Mine seeks discharge
THE Central Queensland mine responsible for raising health fears after pumping huge quantities of floodwater into the Fitzroy River catchment in 2008 has applied for permission to discharge 20,000 megalitres from its pits.
Ensham Resources chief executive Peter Westerhuis says the mine, about 200km west of Rockhampton, has been storing the water on site since the floods at the end of 2010.
He says it is critical to Ensham's operations to pump out the water so it can access the coal stock within the flooded pits.
But the application for a Transitional Environmental Program approval from the Department of Environment and Resource Management brought a fierce response yesterday from Cr Greg Belz, the chairman of Rockhampton Regional Council's water committee.
He wants Ensham's application to be blocked and says he believed the Fitzroy River Water Quality Management Group, established after the 2008 flood and subsequent furore sparked by grossly elevated salt levels in the catchment, would oppose it.
"Our raw water quality and the health of the Fitzroy River environment is our future and cannot be compromised," he said.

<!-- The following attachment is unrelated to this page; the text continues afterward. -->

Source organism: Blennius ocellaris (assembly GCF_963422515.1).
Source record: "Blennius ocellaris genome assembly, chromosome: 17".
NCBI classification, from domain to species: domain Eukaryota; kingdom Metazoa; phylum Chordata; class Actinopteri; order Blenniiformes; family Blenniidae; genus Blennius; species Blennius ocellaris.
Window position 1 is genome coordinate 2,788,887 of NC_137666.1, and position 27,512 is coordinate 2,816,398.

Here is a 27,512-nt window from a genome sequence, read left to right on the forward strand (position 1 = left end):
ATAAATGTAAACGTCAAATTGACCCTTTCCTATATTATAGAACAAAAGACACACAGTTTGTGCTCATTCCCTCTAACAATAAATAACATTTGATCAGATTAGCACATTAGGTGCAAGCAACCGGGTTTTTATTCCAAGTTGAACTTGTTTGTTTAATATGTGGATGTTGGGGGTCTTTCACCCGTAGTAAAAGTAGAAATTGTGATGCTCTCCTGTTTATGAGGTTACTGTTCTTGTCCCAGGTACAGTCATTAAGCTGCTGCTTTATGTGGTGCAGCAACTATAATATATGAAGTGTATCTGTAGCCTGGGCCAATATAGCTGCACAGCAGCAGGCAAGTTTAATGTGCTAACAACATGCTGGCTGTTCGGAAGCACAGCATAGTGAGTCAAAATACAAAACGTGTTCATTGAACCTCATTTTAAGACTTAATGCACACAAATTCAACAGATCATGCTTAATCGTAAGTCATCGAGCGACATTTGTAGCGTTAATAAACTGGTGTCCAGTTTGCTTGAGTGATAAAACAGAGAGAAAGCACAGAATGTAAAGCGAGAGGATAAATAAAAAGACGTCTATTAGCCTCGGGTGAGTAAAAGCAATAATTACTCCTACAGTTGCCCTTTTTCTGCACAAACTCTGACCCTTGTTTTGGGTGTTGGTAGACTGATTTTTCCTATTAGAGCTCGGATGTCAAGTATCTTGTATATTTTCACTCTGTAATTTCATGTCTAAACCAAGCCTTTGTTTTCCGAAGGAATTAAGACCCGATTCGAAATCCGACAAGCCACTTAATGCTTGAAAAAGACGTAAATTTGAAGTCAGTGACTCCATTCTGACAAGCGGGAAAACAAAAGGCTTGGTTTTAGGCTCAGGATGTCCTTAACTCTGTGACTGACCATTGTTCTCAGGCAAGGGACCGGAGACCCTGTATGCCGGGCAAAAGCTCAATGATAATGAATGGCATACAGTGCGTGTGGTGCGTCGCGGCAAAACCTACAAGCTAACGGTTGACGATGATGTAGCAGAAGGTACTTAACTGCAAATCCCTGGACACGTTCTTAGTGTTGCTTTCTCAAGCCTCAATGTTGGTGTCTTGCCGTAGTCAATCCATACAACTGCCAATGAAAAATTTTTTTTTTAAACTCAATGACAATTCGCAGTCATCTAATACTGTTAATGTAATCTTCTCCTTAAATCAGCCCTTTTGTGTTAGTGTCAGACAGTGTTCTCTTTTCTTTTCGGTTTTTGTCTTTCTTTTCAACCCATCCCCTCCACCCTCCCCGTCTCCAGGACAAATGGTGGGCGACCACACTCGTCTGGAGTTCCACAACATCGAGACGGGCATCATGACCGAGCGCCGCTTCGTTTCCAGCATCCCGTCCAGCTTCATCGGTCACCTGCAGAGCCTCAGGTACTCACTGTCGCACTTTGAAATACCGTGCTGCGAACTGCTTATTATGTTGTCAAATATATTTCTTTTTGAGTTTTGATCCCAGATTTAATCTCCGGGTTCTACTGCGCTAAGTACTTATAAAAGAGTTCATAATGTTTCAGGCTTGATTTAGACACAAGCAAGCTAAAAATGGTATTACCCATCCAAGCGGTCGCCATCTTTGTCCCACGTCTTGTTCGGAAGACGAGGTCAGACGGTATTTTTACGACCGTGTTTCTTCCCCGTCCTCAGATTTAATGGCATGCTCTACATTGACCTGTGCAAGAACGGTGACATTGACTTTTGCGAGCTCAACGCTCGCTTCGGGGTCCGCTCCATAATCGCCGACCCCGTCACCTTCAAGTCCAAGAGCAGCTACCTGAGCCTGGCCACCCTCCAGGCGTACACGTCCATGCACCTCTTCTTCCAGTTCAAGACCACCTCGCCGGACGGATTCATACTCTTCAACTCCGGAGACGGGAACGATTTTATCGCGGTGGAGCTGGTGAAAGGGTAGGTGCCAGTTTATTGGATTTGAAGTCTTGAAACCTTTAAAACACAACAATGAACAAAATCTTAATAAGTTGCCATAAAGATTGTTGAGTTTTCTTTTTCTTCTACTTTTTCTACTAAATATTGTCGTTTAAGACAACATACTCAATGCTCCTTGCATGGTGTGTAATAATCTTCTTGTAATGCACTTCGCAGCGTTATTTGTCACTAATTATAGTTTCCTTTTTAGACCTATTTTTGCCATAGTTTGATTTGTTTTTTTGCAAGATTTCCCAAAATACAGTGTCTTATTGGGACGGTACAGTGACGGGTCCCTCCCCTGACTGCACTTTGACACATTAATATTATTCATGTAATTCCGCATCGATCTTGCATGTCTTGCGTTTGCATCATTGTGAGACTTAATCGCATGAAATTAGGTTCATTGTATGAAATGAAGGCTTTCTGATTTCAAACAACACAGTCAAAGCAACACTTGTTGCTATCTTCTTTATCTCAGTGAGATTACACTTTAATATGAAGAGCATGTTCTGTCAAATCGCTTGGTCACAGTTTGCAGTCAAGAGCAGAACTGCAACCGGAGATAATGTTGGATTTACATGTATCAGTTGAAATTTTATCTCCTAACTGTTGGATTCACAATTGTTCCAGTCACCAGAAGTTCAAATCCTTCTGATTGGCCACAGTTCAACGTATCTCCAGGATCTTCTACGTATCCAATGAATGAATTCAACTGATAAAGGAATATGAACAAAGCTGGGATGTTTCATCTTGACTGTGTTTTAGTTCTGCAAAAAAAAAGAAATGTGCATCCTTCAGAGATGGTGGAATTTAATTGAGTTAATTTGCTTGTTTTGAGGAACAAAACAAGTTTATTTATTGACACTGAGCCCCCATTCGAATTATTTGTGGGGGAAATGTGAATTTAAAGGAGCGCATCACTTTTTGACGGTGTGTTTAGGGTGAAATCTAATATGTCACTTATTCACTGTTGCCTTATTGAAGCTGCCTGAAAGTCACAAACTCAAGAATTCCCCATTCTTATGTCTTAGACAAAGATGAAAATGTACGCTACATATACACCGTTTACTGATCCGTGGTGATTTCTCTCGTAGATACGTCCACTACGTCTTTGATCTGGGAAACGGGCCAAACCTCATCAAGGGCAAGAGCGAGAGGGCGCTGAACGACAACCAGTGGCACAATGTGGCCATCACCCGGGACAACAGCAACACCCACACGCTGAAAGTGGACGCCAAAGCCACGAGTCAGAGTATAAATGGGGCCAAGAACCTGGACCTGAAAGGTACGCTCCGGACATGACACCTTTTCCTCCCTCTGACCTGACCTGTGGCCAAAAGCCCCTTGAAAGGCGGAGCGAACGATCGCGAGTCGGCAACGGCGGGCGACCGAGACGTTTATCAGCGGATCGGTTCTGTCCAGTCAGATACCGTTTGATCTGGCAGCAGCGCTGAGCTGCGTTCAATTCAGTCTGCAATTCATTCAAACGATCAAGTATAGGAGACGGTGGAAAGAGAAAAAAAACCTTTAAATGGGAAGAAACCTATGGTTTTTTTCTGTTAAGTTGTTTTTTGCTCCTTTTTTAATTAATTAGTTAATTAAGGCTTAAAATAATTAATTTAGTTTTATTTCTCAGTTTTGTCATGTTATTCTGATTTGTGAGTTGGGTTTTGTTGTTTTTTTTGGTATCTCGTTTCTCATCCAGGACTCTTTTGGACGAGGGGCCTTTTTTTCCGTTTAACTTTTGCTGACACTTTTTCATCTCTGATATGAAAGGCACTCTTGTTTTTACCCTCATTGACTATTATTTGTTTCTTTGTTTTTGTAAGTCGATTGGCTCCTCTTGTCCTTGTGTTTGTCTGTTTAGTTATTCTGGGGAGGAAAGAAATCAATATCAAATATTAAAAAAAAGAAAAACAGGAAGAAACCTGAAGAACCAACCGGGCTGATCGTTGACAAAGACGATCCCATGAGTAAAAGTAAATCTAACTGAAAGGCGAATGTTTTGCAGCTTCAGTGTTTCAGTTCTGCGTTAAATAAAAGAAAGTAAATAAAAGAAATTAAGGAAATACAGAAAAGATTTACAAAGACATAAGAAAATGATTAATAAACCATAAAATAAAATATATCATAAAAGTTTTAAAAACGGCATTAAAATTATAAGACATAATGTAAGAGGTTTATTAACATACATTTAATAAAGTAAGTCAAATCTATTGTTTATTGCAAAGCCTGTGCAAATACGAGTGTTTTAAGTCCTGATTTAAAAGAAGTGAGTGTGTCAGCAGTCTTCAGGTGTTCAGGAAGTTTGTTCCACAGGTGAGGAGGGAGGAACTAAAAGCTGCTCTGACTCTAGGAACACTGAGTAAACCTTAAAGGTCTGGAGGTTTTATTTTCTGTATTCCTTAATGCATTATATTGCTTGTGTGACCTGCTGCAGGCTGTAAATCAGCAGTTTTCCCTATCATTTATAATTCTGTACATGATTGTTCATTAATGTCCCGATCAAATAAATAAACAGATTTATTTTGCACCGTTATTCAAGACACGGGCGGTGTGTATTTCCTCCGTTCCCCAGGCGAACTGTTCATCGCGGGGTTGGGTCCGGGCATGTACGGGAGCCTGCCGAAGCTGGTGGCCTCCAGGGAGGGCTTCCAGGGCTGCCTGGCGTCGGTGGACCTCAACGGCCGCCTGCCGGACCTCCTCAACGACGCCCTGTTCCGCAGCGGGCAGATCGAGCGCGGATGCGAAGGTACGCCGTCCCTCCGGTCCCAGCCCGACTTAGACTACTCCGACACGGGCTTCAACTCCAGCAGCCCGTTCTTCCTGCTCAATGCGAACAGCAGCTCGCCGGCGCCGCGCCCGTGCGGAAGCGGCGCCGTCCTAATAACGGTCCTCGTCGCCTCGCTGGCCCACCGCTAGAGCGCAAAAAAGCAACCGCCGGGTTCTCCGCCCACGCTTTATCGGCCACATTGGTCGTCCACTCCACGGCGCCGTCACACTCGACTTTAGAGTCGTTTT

"The mining industry is very important to the economy and future of this region, but the quality of the water in the Fitzroy River is much more important and it must be protected."
Cr Belz said the community was already concerned about the elevated salinity in the river. During the crisis in 2008, the amount of salt in the water in the Fitzroy Barrage soared to more than 120mg/l while in Blackwater it reached more than 200mg/l. FRW has received complaints about the saltiness of tap water in Rockhampton where salinity is currently four times the normal level at around 80mg/l.
Ensham is proposing to release 300 megalitres a day into the Nogoa River which, it claims, is experiencing high flows to ensure adequate dilution and protection of the water quality.
The amount the mine is seeking to pump is a small fraction of the 138 gigalitres it discharged in 2008.